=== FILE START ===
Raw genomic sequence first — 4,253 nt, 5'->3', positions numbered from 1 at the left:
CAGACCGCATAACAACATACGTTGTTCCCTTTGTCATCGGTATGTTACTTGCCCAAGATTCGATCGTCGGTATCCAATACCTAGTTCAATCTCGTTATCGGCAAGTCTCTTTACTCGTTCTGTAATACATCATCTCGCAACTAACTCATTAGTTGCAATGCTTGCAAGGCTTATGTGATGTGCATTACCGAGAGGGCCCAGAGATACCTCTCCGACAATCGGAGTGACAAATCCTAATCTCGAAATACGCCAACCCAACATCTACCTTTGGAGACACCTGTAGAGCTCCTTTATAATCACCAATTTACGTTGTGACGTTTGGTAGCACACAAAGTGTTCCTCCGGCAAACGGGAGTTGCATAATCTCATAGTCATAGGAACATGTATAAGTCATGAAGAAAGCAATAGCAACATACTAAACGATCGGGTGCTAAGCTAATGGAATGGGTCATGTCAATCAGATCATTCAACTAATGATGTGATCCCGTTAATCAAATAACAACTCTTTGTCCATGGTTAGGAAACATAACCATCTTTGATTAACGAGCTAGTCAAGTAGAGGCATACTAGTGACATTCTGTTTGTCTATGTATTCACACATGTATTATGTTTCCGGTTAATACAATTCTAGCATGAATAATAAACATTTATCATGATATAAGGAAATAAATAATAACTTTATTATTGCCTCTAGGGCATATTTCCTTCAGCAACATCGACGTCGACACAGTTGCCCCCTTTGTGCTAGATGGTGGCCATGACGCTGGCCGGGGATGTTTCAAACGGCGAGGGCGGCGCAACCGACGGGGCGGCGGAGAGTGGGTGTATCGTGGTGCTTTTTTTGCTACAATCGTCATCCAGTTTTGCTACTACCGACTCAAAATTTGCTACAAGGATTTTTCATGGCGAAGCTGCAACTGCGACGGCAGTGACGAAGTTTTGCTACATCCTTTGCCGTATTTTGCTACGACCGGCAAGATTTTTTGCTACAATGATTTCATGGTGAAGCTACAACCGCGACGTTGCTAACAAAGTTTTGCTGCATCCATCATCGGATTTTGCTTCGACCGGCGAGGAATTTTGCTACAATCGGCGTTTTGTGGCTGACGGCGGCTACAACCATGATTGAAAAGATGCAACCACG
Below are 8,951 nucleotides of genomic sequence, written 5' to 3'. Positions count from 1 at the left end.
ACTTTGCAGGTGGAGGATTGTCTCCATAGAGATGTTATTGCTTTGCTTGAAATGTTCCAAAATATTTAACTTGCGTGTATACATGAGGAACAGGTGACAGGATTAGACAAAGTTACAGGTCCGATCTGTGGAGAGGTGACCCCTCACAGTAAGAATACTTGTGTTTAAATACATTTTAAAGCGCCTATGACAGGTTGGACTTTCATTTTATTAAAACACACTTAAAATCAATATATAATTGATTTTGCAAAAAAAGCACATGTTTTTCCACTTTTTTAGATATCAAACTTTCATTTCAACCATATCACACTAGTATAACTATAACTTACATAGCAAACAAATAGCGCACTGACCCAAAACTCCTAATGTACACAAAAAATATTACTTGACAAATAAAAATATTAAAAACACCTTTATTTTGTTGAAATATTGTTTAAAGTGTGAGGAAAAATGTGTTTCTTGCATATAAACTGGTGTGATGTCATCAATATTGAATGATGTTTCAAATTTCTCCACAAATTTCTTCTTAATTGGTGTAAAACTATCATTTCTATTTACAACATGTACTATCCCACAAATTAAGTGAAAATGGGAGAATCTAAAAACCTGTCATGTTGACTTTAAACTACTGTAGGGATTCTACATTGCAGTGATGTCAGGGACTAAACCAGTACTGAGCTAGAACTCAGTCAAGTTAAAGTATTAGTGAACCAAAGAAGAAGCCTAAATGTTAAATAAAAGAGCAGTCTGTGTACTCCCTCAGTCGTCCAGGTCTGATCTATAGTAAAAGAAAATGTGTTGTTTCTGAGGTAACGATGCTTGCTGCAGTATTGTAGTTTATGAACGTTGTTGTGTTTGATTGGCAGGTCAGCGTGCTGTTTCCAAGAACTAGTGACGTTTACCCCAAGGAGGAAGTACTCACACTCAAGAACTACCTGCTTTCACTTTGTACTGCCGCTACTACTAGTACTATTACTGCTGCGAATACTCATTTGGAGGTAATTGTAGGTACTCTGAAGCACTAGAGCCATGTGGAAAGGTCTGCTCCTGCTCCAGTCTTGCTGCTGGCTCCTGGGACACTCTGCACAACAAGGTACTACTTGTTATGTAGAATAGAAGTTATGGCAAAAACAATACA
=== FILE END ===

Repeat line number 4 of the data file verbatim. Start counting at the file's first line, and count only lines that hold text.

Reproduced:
ACTTTGCAGGTGGAGGATTGTCTCCATAGAGATGTTATTGCTTTGCTTGAAATGTTCCAAAATATTTAACTTGCGTGTATACATGAGGAACAGGTGACAGGATTAGACAAAGTTACAGGTCCGATCTGTGGAGAGGTGACCCCTCACAGTAAGAATACTTGTGTTTAAATACATTTTAAAGCGCCTATGACAGGTTGGACTTTCATTTTATTAAAACACACTTAAAATCAATATATAATTGATTTTGCAAAAAAAGCACATGTTTTTCCACTTTTTTAGATATCAAACTTTCATTTCAACCATATCACACTAGTATAACTATAACTTACATAGCAAACAAATAGCGCACTGACCCAAAACTCCTAATGTACACAAAAAATATTACTTGACAAATAAAAATATTAAAAACACCTTTATTTTGTTGAAATATTGTTTAAAGTGTGAGGAAAAATGTGTTTCTTGCATATAAACTGGTGTGATGTCATCAATATTGAATGATGTTTCAAATTTCTCCACAAATTTCTTCTTAATTGGTGTAAAACTATCATTTCTATTTACAACATGTACTATCCCACAAATTAAGTGAAAATGGGAGAATCTAAAAACCTGTCATGTTGACTTTAAACTACTGTAGGGATTCTACATTGCAGTGATGTCAGGGACTAAACCAGTACTGAGCTAGAACTCAGTCAAGTTAAAGTATTAGTGAACCAAAGAAGAAGCCTAAATGTTAAATAAAAGAGCAGTCTGTGTACTCCCTCAGTCGTCCAGGTCTGATCTATAGTAAAAGAAAATGTGTTGTTTCTGAGGTAACGATGCTTGCTGCAGTATTGTAGTTTATGAACGTTGTTGTGTTTGATTGGCAGGTCAGCGTGCTGTTTCCAAGAACTAGTGACGTTTACCCCAAGGAGGAAGTACTCACACTCAAGAACTACCTGCTTTCACTTTGTACTGCCGCTACTACTAGTACTATTACTGCTGCGAATACTCATTTGGAGGTAATTGTAGGTACTCTGAAGCACTAGAGCCATGTGGAAAGGTCTGCTCCTGCTCCAGTCTTGCTGCTGGCTCCTGGGACACTCTGCACAACAAGGTACTACTTGTTATGTAGAATAGAAGTTATGGCAAAAACAATACA